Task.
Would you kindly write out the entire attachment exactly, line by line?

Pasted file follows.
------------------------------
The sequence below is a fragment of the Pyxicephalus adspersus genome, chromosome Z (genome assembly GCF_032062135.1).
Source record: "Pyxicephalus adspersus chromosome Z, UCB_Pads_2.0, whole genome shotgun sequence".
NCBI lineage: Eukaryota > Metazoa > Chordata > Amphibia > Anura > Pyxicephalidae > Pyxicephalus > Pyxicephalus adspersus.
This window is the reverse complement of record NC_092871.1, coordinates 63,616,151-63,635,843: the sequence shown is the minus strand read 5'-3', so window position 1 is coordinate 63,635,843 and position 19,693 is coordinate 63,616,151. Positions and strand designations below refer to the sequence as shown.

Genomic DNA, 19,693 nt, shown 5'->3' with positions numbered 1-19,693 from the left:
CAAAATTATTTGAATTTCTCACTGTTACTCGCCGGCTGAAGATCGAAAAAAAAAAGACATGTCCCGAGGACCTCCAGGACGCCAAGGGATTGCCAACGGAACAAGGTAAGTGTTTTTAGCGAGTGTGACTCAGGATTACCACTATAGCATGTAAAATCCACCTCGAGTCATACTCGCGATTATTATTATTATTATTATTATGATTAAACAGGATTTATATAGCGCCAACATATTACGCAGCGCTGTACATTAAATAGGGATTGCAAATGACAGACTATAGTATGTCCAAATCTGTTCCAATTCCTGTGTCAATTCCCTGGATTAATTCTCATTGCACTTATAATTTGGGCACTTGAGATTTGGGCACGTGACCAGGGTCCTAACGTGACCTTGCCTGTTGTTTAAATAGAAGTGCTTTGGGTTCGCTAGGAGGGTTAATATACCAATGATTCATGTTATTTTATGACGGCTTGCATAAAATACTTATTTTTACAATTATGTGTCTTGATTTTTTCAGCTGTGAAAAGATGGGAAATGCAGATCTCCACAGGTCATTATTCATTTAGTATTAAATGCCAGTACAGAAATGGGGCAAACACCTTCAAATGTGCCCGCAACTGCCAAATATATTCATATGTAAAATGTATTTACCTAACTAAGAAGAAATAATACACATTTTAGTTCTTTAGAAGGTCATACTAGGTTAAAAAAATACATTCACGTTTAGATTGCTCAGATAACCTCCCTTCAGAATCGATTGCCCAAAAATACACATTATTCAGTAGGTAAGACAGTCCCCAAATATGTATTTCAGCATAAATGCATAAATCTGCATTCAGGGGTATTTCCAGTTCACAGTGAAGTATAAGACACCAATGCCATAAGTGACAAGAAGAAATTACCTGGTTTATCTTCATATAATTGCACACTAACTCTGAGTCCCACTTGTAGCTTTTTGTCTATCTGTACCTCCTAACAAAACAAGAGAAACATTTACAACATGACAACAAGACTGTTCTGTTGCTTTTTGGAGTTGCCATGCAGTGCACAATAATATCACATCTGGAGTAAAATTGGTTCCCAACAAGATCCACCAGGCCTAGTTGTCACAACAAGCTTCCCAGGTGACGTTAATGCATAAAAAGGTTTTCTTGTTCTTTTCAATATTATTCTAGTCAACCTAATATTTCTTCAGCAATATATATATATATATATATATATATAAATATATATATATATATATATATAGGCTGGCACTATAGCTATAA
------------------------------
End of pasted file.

The sequence below is a fragment of the Pyxicephalus adspersus genome, chromosome Z (genome assembly GCF_032062135.1).
Source record: "Pyxicephalus adspersus chromosome Z, UCB_Pads_2.0, whole genome shotgun sequence".
NCBI lineage: Eukaryota > Metazoa > Chordata > Amphibia > Anura > Pyxicephalidae > Pyxicephalus > Pyxicephalus adspersus.
This window is the reverse complement of record NC_092871.1, coordinates 63,616,151-63,635,843: the sequence shown is the minus strand read 5'-3', so window position 1 is coordinate 63,635,843 and position 19,693 is coordinate 63,616,151. Positions and strand designations below refer to the sequence as shown.

Genomic DNA, 19,693 nt, shown 5'->3' with positions numbered 1-19,693 from the left:
CAAAATTATTTGAATTTCTCACTGTTACTCGCCGGCTGAAGATCGAAAAAAAAAAGACATGTCCCGAGGACCTCCAGGACGCCAAGGGATTGCCAACGGAACAAGGTAAGTGTTTTTAGCGAGTGTGACTCAGGATTACCACTATAGCATGTAAAATCCACCTCGAGTCATACTCGCGATTATTATTATTATTATTATTATGATTAAACAGGATTTATATAGCGCCAACATATTACGCAGCGCTGTACATTAAATAGGGATTGCAAATGACAGACTATAGTATGTCCAAATCTGTTCCAATTCCTGTGTCAATTCCCTGGATTAATTCTCATTGCACTTATAATTTGGGCACTTGAGATTTGGGCACGTGACCAGGGTCCTAACGTGACCTTGCCTGTTGTTTAAATAGAAGTGCTTTGGGTTCGCTAGGAGGGTTAATATACCAATGATTCATGTTATTTTATGACGGCTTGCATAAAATACTTATTTTTACAATTATGTGTCTTGATTTTTTCAGCTGTGAAAAGATGGGAAATGCAGATCTCCACAGGTCATTATTCATTTAGTATTAAATGCCAGTACAGAAATGGGGCAAACACCTTCAAATGTGCCCGCAACTGCCAAATATATTCATATGTAAAATGTATTTACCTAACTAAGAAGAAATAATACACATTTTAGTTCTTTAGAAGGTCATACTAGGTTAAAAAAATACATTCACGTTTAGATTGCTCAGATAACCTCCCTTCAGAATCGATTGCCCAAAAATACACATTATTCAGTAGGTAAGACAGTCCCCAAATATGTATTTCAGCATAAATGCATAAATCTGCATTCAGGGGTATTTCCAGTTCACAGTGAAGTATAAGACACCAATGCCATAAGTGACAAGAAGAAATTACCTGGTTTATCTTCATATAATTGCACACTAACTCTGAGTCCCACTTGTAGCTTTTTGTCTATCTGTACCTCCTAACAAAACAAGAGAAACATTTACAACATGACAACAAGACTGTTCTGTTGCTTTTTGGAGTTGCCATGCAGTGCACAATAATATCACATCTGGAGTAAAATTGGTTCCCAACAAGATCCACCAGGCCTAGTTGTCACAACAAGCTTCCCAGGTGACGTTAATGCATAAAAAGGTTTTCTTGTTCTTTTCAATATTATTCTAGTCAACCTAATATTTCTTCAGCAATATATATATATATATATATATATATAAATATATATATATATATATATATAGGCTGGCACTATAGCTATAA